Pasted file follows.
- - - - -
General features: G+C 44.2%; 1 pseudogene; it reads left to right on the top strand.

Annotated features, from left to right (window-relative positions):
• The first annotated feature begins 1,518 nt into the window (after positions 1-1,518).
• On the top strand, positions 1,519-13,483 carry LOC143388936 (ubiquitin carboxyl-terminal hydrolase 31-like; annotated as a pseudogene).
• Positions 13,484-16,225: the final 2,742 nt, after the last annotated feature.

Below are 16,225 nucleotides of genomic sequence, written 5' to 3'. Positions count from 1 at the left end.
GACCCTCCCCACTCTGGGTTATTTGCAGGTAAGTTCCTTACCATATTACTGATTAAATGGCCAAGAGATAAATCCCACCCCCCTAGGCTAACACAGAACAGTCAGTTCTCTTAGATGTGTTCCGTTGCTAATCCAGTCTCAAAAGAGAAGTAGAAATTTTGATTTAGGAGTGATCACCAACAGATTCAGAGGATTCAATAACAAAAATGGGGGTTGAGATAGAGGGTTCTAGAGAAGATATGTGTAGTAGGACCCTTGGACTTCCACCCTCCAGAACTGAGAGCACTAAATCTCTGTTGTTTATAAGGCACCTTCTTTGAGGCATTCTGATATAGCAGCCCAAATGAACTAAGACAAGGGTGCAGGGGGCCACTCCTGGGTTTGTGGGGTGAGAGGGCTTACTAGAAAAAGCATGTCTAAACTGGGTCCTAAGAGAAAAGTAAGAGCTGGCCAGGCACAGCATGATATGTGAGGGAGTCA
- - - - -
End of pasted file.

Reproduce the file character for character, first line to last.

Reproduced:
General features: G+C 44.2%; 1 pseudogene; it reads left to right on the top strand.

Annotated features, from left to right (window-relative positions):
• The first annotated feature begins 1,518 nt into the window (after positions 1-1,518).
• On the top strand, positions 1,519-13,483 carry LOC143388936 (ubiquitin carboxyl-terminal hydrolase 31-like; annotated as a pseudogene).
• Positions 13,484-16,225: the final 2,742 nt, after the last annotated feature.

Below are 16,225 nucleotides of genomic sequence, written 5' to 3'. Positions count from 1 at the left end.
GACCCTCCCCACTCTGGGTTATTTGCAGGTAAGTTCCTTACCATATTACTGATTAAATGGCCAAGAGATAAATCCCACCCCCCTAGGCTAACACAGAACAGTCAGTTCTCTTAGATGTGTTCCGTTGCTAATCCAGTCTCAAAAGAGAAGTAGAAATTTTGATTTAGGAGTGATCACCAACAGATTCAGAGGATTCAATAACAAAAATGGGGGTTGAGATAGAGGGTTCTAGAGAAGATATGTGTAGTAGGACCCTTGGACTTCCACCCTCCAGAACTGAGAGCACTAAATCTCTGTTGTTTATAAGGCACCTTCTTTGAGGCATTCTGATATAGCAGCCCAAATGAACTAAGACAAGGGTGCAGGGGGCCACTCCTGGGTTTGTGGGGTGAGAGGGCTTACTAGAAAAAGCATGTCTAAACTGGGTCCTAAGAGAAAAGTAAGAGCTGGCCAGGCACAGCATGATATGTGAGGGAGTCA